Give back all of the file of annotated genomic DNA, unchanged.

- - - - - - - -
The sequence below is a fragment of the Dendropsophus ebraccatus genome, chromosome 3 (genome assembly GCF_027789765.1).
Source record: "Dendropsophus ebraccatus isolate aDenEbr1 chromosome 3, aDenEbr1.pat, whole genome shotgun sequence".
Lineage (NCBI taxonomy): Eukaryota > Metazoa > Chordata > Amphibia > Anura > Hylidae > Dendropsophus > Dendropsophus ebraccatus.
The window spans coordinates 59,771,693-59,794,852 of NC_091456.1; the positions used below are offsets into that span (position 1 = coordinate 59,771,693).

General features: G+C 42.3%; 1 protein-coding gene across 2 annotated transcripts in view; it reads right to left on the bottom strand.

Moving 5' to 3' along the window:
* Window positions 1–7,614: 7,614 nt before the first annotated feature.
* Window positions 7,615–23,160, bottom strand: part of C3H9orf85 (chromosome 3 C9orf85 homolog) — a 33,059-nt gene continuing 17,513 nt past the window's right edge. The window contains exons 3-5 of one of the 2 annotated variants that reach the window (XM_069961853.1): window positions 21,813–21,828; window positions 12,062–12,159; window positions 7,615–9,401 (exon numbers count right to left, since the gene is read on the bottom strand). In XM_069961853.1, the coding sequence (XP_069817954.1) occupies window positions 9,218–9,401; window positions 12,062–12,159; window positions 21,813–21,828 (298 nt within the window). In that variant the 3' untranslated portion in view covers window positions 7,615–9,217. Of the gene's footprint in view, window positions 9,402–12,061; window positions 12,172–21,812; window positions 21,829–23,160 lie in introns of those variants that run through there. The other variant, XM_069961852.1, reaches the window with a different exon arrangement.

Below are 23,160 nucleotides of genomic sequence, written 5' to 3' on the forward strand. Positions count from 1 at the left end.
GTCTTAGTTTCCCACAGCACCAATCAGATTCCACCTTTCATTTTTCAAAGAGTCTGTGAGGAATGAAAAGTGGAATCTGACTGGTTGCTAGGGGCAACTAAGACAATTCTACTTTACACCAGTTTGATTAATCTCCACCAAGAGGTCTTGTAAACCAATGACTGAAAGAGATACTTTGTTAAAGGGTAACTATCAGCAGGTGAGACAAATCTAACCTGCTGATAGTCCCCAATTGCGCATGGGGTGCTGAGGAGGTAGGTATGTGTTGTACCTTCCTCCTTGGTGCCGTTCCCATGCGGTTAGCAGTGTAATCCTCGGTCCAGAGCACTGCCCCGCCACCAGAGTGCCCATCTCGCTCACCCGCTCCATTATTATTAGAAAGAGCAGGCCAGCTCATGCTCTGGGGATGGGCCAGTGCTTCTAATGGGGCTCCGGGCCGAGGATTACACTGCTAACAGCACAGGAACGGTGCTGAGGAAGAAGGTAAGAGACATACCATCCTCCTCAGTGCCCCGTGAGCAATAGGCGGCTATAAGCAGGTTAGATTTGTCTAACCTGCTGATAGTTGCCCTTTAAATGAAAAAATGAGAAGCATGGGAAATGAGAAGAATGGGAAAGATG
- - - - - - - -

The sequence below is a fragment of the Dendropsophus ebraccatus genome, chromosome 3 (genome assembly GCF_027789765.1).
Source record: "Dendropsophus ebraccatus isolate aDenEbr1 chromosome 3, aDenEbr1.pat, whole genome shotgun sequence".
Lineage (NCBI taxonomy): Eukaryota > Metazoa > Chordata > Amphibia > Anura > Hylidae > Dendropsophus > Dendropsophus ebraccatus.
The window spans coordinates 59,771,693-59,794,852 of NC_091456.1; the positions used below are offsets into that span (position 1 = coordinate 59,771,693).

General features: G+C 42.3%; 1 protein-coding gene across 2 annotated transcripts in view; it reads right to left on the bottom strand.

Moving 5' to 3' along the window:
* Window positions 1–7,614: 7,614 nt before the first annotated feature.
* Window positions 7,615–23,160, bottom strand: part of C3H9orf85 (chromosome 3 C9orf85 homolog) — a 33,059-nt gene continuing 17,513 nt past the window's right edge. The window contains exons 3-5 of one of the 2 annotated variants that reach the window (XM_069961853.1): window positions 21,813–21,828; window positions 12,062–12,159; window positions 7,615–9,401 (exon numbers count right to left, since the gene is read on the bottom strand). In XM_069961853.1, the coding sequence (XP_069817954.1) occupies window positions 9,218–9,401; window positions 12,062–12,159; window positions 21,813–21,828 (298 nt within the window). In that variant the 3' untranslated portion in view covers window positions 7,615–9,217. Of the gene's footprint in view, window positions 9,402–12,061; window positions 12,172–21,812; window positions 21,829–23,160 lie in introns of those variants that run through there. The other variant, XM_069961852.1, reaches the window with a different exon arrangement.

Below are 23,160 nucleotides of genomic sequence, written 5' to 3' on the forward strand. Positions count from 1 at the left end.
GTCTTAGTTTCCCACAGCACCAATCAGATTCCACCTTTCATTTTTCAAAGAGTCTGTGAGGAATGAAAAGTGGAATCTGACTGGTTGCTAGGGGCAACTAAGACAATTCTACTTTACACCAGTTTGATTAATCTCCACCAAGAGGTCTTGTAAACCAATGACTGAAAGAGATACTTTGTTAAAGGGTAACTATCAGCAGGTGAGACAAATCTAACCTGCTGATAGTCCCCAATTGCGCATGGGGTGCTGAGGAGGTAGGTATGTGTTGTACCTTCCTCCTTGGTGCCGTTCCCATGCGGTTAGCAGTGTAATCCTCGGTCCAGAGCACTGCCCCGCCACCAGAGTGCCCATCTCGCTCACCCGCTCCATTATTATTAGAAAGAGCAGGCCAGCTCATGCTCTGGGGATGGGCCAGTGCTTCTAATGGGGCTCCGGGCCGAGGATTACACTGCTAACAGCACAGGAACGGTGCTGAGGAAGAAGGTAAGAGACATACCATCCTCCTCAGTGCCCCGTGAGCAATAGGCGGCTATAAGCAGGTTAGATTTGTCTAACCTGCTGATAGTTGCCCTTTAAATGAAAAAATGAGAAGCATGGGAAATGAGAAGAATGGGAAAGATG